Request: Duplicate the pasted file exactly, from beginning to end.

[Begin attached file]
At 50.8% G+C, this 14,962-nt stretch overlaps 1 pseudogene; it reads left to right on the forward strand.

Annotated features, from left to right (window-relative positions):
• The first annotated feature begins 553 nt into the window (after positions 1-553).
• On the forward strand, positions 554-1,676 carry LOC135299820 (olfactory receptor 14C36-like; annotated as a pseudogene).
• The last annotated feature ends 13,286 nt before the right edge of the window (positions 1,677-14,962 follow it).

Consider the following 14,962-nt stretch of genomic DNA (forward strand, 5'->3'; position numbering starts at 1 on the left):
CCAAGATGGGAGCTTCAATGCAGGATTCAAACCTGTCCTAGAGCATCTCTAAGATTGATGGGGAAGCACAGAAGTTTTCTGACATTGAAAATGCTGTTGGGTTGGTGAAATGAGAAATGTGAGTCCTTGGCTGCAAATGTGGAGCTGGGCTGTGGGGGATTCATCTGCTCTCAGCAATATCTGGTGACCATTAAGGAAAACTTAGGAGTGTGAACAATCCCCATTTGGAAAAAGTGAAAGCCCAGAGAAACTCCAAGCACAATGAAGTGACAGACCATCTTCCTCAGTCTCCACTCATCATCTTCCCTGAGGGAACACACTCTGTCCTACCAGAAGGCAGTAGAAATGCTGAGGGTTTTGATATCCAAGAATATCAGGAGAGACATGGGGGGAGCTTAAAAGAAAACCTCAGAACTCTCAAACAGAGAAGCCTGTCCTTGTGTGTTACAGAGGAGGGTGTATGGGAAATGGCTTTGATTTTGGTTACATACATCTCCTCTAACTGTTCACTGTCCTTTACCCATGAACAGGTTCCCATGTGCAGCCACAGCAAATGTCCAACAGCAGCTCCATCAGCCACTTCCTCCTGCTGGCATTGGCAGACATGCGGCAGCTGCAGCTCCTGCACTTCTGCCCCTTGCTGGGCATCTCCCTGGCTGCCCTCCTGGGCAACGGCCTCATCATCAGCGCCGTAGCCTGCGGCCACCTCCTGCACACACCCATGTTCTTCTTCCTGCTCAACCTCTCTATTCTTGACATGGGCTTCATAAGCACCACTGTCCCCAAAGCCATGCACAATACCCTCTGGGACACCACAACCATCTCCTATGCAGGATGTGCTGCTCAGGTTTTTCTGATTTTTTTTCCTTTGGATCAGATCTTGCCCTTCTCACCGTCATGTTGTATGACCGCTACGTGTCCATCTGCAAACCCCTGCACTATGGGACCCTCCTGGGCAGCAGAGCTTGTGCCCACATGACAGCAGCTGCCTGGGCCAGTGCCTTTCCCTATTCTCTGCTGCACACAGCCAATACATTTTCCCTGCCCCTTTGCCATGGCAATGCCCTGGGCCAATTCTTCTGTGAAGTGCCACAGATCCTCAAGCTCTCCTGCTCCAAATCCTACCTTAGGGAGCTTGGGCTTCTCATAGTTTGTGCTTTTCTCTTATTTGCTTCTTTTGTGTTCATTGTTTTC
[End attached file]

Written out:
At 50.8% G+C, this 14,962-nt stretch overlaps 1 pseudogene; it reads left to right on the forward strand.

Annotated features, from left to right (window-relative positions):
• The first annotated feature begins 553 nt into the window (after positions 1-553).
• On the forward strand, positions 554-1,676 carry LOC135299820 (olfactory receptor 14C36-like; annotated as a pseudogene).
• The last annotated feature ends 13,286 nt before the right edge of the window (positions 1,677-14,962 follow it).

Consider the following 14,962-nt stretch of genomic DNA (forward strand, 5'->3'; position numbering starts at 1 on the left):
CCAAGATGGGAGCTTCAATGCAGGATTCAAACCTGTCCTAGAGCATCTCTAAGATTGATGGGGAAGCACAGAAGTTTTCTGACATTGAAAATGCTGTTGGGTTGGTGAAATGAGAAATGTGAGTCCTTGGCTGCAAATGTGGAGCTGGGCTGTGGGGGATTCATCTGCTCTCAGCAATATCTGGTGACCATTAAGGAAAACTTAGGAGTGTGAACAATCCCCATTTGGAAAAAGTGAAAGCCCAGAGAAACTCCAAGCACAATGAAGTGACAGACCATCTTCCTCAGTCTCCACTCATCATCTTCCCTGAGGGAACACACTCTGTCCTACCAGAAGGCAGTAGAAATGCTGAGGGTTTTGATATCCAAGAATATCAGGAGAGACATGGGGGGAGCTTAAAAGAAAACCTCAGAACTCTCAAACAGAGAAGCCTGTCCTTGTGTGTTACAGAGGAGGGTGTATGGGAAATGGCTTTGATTTTGGTTACATACATCTCCTCTAACTGTTCACTGTCCTTTACCCATGAACAGGTTCCCATGTGCAGCCACAGCAAATGTCCAACAGCAGCTCCATCAGCCACTTCCTCCTGCTGGCATTGGCAGACATGCGGCAGCTGCAGCTCCTGCACTTCTGCCCCTTGCTGGGCATCTCCCTGGCTGCCCTCCTGGGCAACGGCCTCATCATCAGCGCCGTAGCCTGCGGCCACCTCCTGCACACACCCATGTTCTTCTTCCTGCTCAACCTCTCTATTCTTGACATGGGCTTCATAAGCACCACTGTCCCCAAAGCCATGCACAATACCCTCTGGGACACCACAACCATCTCCTATGCAGGATGTGCTGCTCAGGTTTTTCTGATTTTTTTTCCTTTGGATCAGATCTTGCCCTTCTCACCGTCATGTTGTATGACCGCTACGTGTCCATCTGCAAACCCCTGCACTATGGGACCCTCCTGGGCAGCAGAGCTTGTGCCCACATGACAGCAGCTGCCTGGGCCAGTGCCTTTCCCTATTCTCTGCTGCACACAGCCAATACATTTTCCCTGCCCCTTTGCCATGGCAATGCCCTGGGCCAATTCTTCTGTGAAGTGCCACAGATCCTCAAGCTCTCCTGCTCCAAATCCTACCTTAGGGAGCTTGGGCTTCTCATAGTTTGTGCTTTTCTCTTATTTGCTTCTTTTGTGTTCATTGTTTTC